Today’s post is one in a series called Tuff Socks Naturally, an open, collaborative project exploring more sustainable alternatives to superwash and nylon in sock yarn. You can join in on the discussion, share pics and projects on this blog or Local and Bespoke or on instagram using the hashtag #tuffsocksnaturally.
In the last post we met the Ryeland sheep and explored its dramatic history. In this post, I will share with you how I have prepared the fleece for spinning.
I washed the Ryeland fleece to preserve the lock structure for a worsted sock preparation in tulle parcels secured with safety pins. It looks time consuming but the time and waste it saves later when you are trying to separate locks from a fluffy mass is significant.
I know folks often card Ryeland for woollen spinning but these locks were 9 cm which is longish for woollen carding. For socks, I am still wanting the strength and smoothness of worsted preparation and spinning so I wanted to keep those fibres aligned. However, after Local and Bespoke’s fine example I decided to drum card to save time. A friend had lent me a drum carder for another project but the timing was serendipitous and enabled me to prepare lots of fibre quickly. I fed the locks in parallel with the guides and took the batt off as a blanket to strip down the direction of the locks rather than rolled into a rolag.
Then I set to sampling. My previous Tuff Socks have used the traditional 3ply, high twist sock spin but with this pair, I wanted to experiment with some different spinning approaches. Other spinners have been experimenting for years with socks spins so I thought it would be fun to take advantage of their discoveries and compare two tested spinning methods against each other. The two spins I am going to use are
- Sarah Anderson’s Opposing Ply Yarn
- Rachel Smith’s High Grist 2 Ply Yarn
Sarah Anderson documented her Great Sock Yarn Experiment in The Spinners Book of Yarn Designs (2012). She compared the standard 3 ply sock yarn, to a chain plied 3 ply yarn, an opposing ply 3 ply and a 4 ply cabled yarn. She tested this using Merino fibre and found that the chain plied yarn wore out more quickly that the traditional 3 ply but the opposing ply and cabled yarn outperformed the traditional 3 ply. A 4 ply cabled yarn is a bridge too far for me in terms of time spent spinning for a sock but the opposing ply intrigued me.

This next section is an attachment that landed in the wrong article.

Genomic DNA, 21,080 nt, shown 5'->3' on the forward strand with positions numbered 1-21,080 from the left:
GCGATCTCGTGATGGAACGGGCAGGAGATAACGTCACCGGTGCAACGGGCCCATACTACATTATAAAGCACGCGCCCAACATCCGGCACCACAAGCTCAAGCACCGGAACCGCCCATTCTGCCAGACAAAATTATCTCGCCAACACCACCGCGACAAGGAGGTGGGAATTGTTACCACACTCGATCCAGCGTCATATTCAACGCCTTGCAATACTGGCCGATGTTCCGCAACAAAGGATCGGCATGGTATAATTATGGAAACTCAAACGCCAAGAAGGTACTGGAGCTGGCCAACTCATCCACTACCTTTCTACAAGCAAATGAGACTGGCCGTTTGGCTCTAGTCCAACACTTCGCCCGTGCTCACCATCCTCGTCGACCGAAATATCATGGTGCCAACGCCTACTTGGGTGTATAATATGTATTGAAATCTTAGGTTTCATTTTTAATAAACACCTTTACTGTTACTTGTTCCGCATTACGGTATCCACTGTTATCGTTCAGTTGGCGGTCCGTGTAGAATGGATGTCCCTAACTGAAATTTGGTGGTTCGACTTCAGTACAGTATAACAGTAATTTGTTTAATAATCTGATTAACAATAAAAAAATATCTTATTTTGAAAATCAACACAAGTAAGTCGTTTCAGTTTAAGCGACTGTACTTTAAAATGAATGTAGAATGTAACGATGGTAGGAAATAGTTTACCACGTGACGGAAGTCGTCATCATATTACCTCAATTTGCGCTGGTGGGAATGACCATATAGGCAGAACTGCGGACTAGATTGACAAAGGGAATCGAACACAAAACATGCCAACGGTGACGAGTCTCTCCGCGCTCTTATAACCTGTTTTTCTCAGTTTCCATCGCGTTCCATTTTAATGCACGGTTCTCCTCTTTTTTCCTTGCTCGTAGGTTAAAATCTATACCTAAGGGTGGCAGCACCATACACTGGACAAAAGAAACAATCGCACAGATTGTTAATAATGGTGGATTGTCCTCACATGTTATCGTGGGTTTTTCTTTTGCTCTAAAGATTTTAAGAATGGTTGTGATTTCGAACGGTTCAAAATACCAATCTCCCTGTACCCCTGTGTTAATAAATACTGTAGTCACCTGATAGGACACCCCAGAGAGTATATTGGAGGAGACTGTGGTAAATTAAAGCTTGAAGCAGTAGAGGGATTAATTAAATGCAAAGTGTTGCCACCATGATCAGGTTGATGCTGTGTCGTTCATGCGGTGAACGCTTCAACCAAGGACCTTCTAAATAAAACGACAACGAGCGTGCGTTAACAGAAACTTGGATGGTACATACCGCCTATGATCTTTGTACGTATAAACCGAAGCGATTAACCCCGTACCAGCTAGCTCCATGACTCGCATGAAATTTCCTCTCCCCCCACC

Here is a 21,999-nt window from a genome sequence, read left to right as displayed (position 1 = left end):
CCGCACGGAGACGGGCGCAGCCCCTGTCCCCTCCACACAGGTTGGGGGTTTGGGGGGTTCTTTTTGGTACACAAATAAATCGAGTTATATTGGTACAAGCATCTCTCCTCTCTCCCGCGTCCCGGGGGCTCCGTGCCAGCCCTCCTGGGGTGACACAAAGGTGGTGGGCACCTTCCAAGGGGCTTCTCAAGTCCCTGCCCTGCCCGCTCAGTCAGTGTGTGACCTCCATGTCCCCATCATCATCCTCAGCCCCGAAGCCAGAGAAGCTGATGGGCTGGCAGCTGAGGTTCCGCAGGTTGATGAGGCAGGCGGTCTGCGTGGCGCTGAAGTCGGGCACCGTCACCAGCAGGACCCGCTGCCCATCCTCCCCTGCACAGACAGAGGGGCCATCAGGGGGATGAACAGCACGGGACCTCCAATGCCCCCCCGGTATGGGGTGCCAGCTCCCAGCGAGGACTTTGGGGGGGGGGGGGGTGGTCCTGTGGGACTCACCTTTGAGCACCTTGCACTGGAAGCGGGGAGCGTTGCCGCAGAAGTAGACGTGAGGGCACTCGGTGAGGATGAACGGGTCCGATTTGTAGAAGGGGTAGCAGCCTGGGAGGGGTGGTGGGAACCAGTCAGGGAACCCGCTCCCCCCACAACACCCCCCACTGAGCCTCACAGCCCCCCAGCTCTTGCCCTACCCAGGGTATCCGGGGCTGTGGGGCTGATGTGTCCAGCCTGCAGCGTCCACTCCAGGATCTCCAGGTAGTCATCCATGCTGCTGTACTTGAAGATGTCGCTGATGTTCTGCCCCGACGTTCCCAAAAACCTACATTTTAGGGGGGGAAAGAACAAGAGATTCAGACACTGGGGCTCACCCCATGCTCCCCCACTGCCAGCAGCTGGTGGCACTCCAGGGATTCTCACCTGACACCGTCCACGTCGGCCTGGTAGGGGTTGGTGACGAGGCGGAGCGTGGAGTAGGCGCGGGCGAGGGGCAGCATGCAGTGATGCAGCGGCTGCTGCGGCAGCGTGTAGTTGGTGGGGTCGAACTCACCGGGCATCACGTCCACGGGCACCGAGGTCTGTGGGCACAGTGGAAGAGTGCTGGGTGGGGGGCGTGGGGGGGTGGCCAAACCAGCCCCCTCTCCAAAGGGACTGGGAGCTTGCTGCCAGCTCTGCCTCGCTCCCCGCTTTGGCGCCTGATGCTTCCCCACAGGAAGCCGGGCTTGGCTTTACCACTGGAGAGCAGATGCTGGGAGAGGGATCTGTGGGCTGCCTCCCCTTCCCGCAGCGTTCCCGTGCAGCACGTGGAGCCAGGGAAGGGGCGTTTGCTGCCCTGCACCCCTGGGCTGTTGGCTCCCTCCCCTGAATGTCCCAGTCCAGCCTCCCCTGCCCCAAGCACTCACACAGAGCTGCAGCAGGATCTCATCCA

But how would it stand up against Rachel Smith’s daring sock yarn? You might know Rachel from her blog Welford Purls/Wool’n’Spinning. Her yarn is a 2 ply which she spun to a much higher density than a normal 2 ply. This yarn outperformed a traditional 3 ply sock yarn in ‘A Down Breed Sock Experiment’ PLY, Issue 6, Spring 2017. The exciting thing about this spin is that it would take a third of the time of the opposing ply yarn.
The 2 ply sampled quite quickly as Rachel Smith had included a lot of useful information in her article. The Opposing Ply in contrast, is taking a lot of sampling to make it balanced. The idea is that you spin two singles in Z direction and ply in an S direction. Then you ply again in a Z direction together with another single that was spun in an S direction. The two opposing plies create elasticity and strength drawing the yarn more densely together. However, Sarah Anderson’s book provides very little information other than twist direction and it has been challenging working out the twist rates for each plying round that leaves you with a balanced yarn. I think I have got it worked now but I think I may have melted my mind a little.
I will do one sock in each spin, so that as a pair they will receive exactly the same amount of wear. I won’t use mohair in these as I really do want see some kind of wear over time (and I already know that mohair reinforcing is amazingly effective).
So, that is the plan I lay before you. The next Tuff Socks Naturally post will focus on the yarn spinning. If my words have excited you to a little Tuff Socks Naturally adventuring of your own, I have 150 grams of Ryeland locks to give away to someone bursting to spin them up into socks right away. You can spin them any way you like, just share your findings with us on this blog or using the #tuffsocksnaturally tag on Instagram. Let me know if you want to spin the Ryeland in the comments and I will do that random draw thing and let you know.